I guess I'm rambling, but the point is the Inuit weren't always living like they are today. They have a rich history and much has been lost to them over the millenia. The first immigrants into the arctic were probably the hardiest breed of homo ever to roam the earth--not just a bunch of fringe wanderers that managed to survive.

  7. #47
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    Well, I finally received and read my copy of The Greenland Mummies. This detailed minutae of what they were like, even the speculation, is right down my alley. The book does not reveal the causes of death for all 8 buried in the two main graves under consideration. After all, I doubt if I'll leave "the butler did it" type clues 500 years after my death, either. Only one, for sure, died of a cancer that was revealed by x-ray, and she was elderly by Inuit standards. As mentioned, the sea furnished the majority of their diets, and an interesting fact was that Inuit were known to bleed easily. Their blood did not clot easily. I upped my salmon oil immediately, as strokes and heart disease have figured in my history. There was no sign of either heart disease nor dental caries in any of the examined mummies, no matter how worn the teeth from hide chewing. Dental plaque extended only to the gum line - there were no signs of gum disease. Lice was abundant in clothing and hair, but especially in the one young woman whose bones were extremely calcium deficient, moreso than all the rest. Their teeth did reveal, however, episodic deprivation for some in early childhood, leading to malnutrition and all its consequences in later years.
    The 4 year old boy likely had a skeletal hip deformity that researchers linked to Down's Syndrome. I reserve judgement, because both my aunt and a SinL have/had Legg-Calve-Perthes disease, and they were extremely intelligent, if crippled, people. Modern medicine saved them from total physical disability. No signs of diminished intelligence could be inferred except from his bones, and I remain skeptical. Except for the youngest, who may have been exposed prior to burial, none died as a result of violence.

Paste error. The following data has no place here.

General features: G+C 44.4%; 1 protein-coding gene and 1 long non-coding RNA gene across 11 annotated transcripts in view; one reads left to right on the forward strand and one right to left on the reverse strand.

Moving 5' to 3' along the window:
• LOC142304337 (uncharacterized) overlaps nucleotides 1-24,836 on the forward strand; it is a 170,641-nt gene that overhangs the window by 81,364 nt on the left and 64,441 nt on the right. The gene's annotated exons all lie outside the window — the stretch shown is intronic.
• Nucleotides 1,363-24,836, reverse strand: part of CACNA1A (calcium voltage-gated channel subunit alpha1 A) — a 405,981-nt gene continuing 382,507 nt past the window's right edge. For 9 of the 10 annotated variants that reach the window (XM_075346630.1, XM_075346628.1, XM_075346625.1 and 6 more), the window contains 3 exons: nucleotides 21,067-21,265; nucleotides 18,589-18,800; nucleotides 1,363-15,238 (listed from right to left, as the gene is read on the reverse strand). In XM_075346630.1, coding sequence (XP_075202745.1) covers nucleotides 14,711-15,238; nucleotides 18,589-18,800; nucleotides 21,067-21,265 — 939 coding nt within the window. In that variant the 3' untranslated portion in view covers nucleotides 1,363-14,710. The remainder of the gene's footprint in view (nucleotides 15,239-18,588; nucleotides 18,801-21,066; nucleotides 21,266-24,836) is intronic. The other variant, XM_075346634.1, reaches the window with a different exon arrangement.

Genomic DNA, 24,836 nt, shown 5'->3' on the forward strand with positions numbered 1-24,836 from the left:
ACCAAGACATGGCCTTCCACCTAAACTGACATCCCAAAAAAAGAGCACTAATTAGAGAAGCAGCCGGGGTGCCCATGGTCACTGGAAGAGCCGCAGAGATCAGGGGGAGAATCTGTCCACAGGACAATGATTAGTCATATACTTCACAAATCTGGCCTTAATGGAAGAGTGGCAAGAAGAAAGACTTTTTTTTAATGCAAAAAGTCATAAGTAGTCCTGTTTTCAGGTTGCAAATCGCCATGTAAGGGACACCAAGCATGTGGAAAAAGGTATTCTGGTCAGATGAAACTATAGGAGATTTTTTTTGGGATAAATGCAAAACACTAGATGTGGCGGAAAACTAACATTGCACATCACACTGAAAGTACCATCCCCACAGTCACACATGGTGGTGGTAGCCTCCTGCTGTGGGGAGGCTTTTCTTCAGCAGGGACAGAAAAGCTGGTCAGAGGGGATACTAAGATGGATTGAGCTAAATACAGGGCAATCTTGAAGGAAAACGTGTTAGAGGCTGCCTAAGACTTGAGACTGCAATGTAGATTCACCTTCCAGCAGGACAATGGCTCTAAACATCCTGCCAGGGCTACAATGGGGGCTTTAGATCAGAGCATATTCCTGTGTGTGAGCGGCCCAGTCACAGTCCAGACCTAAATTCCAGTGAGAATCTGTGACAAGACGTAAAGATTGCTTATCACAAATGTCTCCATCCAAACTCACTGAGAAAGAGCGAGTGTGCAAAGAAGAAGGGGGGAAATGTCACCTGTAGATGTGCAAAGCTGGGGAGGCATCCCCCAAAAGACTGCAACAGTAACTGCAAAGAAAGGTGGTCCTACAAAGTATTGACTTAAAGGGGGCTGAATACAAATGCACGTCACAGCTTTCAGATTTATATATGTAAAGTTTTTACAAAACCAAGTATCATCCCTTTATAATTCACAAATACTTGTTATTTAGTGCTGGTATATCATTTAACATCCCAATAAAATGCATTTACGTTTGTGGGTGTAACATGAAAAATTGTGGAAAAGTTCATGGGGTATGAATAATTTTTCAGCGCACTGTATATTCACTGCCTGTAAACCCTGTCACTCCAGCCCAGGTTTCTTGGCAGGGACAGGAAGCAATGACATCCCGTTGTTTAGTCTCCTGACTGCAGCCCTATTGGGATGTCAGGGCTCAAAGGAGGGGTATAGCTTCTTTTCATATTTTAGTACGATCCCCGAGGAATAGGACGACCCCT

8. #48
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    Well, I finally received and read my copy of The Greenland Mummies. This detailed minutae of what they were like, even the speculation, is right down my alley. The book does not reveal the causes of death for all 8 buried in the two main graves under consideration. After all, I doubt if I'll leave "the butler did it" type clues 500 years after my death, either. Only one, for sure, died of a cancer that was revealed by x-ray, and she was elderly by Inuit standards. As mentioned, the sea furnished the majority of their diets, and an interesting fact was that Inuit were known to bleed easily. Their blood did not clot easily. I upped my salmon oil immediately, as strokes and heart disease have figured in my history. There was no sign of either heart disease nor dental caries in any of the examined mummies, no matter how worn the teeth from hide chewing. Dental plaque extended only to the gum line - there were no signs of gum disease. Lice was abundant in clothing and hair, but especially in the one young woman whose bones were extremely calcium deficient, moreso than all the rest. Their teeth did reveal, however, episodic deprivation for some in early childhood, leading to malnutrition and all its consequences in later years.
    The 4 year old boy likely had a skeletal hip deformity that researchers linked to Down's Syndrome. I reserve judgement, because both my aunt and a SinL have/had Legg-Calve-Perthes disease, and they were extremely intelligent, if crippled, people. Modern medicine saved them from total physical disability. No signs of diminished intelligence could be inferred except from his bones, and I remain skeptical. Except for the youngest, who may have been exposed prior to burial, none died as a result of violence.

  9. #49
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    Quote Originally Posted by JEL62 View Post
    Nice post.

    It saddens me to see so many people hanging their diet on the Inuit... when by many accounts it wasn't really a healthy diet at all.

    A necessary diet... but not necessarily healthy.

    The longest lived peoples on earth have always had a high plant-based diet.
    Meh, not really. Last I read something like greater than 20% of well lived hunter gatherers get 85%+ of their calories from large game. The other 15% is foraged and small game/insects. Beyond that the average of all known HG societies averaged 70% hunted and 30% foraged with the "foraged" including small game and insects.

  10. #50
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    Quote Originally Posted by Neckhammer View Post
    Meh, not really. Last I read something like greater than 20% of well lived hunter gatherers get 85%+ of their calories from large game. The other 15% is foraged and small game/insects. Beyond that the average of all known HG societies averaged 70% hunted and 30% foraged with the "foraged" including small game and insects.
    Most hunters were also gatherers. There is no real contradiction, because if the climate had serious temperature differences, meat/fat formed most of the winter diet; plants and sea creatures formed much of the summer diet. Dried and fermented foods rounded out the diet.